Some overdoses and fatalities due to the consumption of prescription drugs, more specifically opiates have caused a chaotic epidemic in America. Primarily seen as a painkiller, the addiction to this medication is beyond clear and highly precautioned when being prescribed to a patient, yet is still happening.
There has to be a more powerful pain reliever than ibuprofen, but realistically the higher the dosage, the more addicting the feeling and high of the pill will become.
1. Has Cheaper Alternative:
Unfortunately, there is no way out of prescribing opiates unless you want to jack up the prices so much that people turn to the closest and cheapest alternative, heroin. People will always need some pain relief whether it be with personal health issues, accidents or pure physical pain leading them to a heavy dosage of medicine. Even if doctors were to prescribe fewer pills, consumers would look elsewhere to mediate the pain until they can fill their next prescription. With a similar high feeling to heroin, these pills are the gateway drug to cheaper and more harmful ones that can be found more easily on the streets rather than a required doctor’s note.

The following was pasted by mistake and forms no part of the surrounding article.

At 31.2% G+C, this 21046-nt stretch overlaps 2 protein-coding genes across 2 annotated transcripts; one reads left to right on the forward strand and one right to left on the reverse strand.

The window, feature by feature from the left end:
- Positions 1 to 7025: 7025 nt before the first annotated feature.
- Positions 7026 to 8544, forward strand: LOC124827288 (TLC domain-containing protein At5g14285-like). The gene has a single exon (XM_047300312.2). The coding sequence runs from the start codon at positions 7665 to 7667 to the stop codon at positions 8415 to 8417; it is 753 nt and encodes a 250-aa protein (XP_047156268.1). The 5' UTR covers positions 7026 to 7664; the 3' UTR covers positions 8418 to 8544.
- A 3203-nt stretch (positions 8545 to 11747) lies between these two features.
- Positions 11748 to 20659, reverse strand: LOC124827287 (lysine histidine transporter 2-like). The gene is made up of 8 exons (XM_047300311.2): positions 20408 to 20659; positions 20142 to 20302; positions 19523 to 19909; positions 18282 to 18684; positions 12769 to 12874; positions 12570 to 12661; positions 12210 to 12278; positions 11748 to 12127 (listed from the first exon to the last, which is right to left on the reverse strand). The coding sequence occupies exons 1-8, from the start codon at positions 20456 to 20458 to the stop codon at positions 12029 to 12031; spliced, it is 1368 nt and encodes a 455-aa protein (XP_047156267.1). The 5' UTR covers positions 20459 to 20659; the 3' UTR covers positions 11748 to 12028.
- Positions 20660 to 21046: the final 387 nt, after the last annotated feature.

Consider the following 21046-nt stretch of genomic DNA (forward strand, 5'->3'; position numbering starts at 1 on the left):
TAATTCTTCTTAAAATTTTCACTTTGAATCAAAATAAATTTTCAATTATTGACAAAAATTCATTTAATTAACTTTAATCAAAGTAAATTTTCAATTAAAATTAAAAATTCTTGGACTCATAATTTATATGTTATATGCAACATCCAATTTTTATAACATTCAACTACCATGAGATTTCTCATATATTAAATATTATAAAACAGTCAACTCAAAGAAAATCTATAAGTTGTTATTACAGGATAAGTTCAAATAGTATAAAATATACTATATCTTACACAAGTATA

If anyone has been in a severe amount of pain, then you know that you want to relieve the pain instantly, sometimes without the full understanding of the potential risks and addiction that it can have on your overall health.
2. Small Prevention Efforts:
With the rising prices and a decrease in prescriptions out of the window, due to an uprise in Heroin, there hasn’t been any more efforts that have successfully stuck it out through this epidemic. There are have been easier access treatment programs implemented by the eastern states as well as a drug that can counteract opiate overdoses, but the likely hood of it is saving a life everytime is controversial.
Even by shutting down “pill mill” clinics that were prescribing a lot of opiates, the decrease in addiction is still on the rise. There have been thoughts of the expansion of Medicaid to extend mental health and substance abuse treatment to low-income residents, but that requires a lot of financial support that needs to be approved by the government.
3. New Opioid Introduced:
More potent than heroin, Fentanyl is a new form of “fake Xanax” also known as “death pills” that has been spreading throughout the U.S. for the past five years. The more people feel restricted to prescription drugs and over the counter transactions the higher chance of creativity when it comes to making a different, more compelling product.
There has recently been a higher rate of deaths using this opiate as well as heroin, showing the uprise in street drugs rather than the prescriptions, taking away any control that doctors and professionals may have on this occurrence.
This opioid abuse is out of control, and unfortunately, the measures to get it back in control is limited, but if there’s a will, there’s a way.
Check out this cool video on the Opioid crisis from the video below!